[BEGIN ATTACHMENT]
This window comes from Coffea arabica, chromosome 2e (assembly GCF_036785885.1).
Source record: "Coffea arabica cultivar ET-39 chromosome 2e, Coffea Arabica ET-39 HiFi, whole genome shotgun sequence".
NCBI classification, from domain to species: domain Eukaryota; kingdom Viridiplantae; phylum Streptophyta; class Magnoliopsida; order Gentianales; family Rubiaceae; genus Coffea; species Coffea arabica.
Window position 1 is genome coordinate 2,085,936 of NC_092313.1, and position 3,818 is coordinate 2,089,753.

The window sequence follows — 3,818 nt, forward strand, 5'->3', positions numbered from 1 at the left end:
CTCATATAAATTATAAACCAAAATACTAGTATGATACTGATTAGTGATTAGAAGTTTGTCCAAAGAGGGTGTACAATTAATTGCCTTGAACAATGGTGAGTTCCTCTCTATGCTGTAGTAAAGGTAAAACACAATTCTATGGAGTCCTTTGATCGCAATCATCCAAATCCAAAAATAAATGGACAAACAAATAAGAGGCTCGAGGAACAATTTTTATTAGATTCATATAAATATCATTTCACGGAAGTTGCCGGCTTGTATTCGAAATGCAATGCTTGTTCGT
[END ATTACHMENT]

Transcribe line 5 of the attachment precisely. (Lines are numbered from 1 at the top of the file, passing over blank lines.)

The window sequence follows — 3,818 nt, forward strand, 5'->3', positions numbered from 1 at the left end: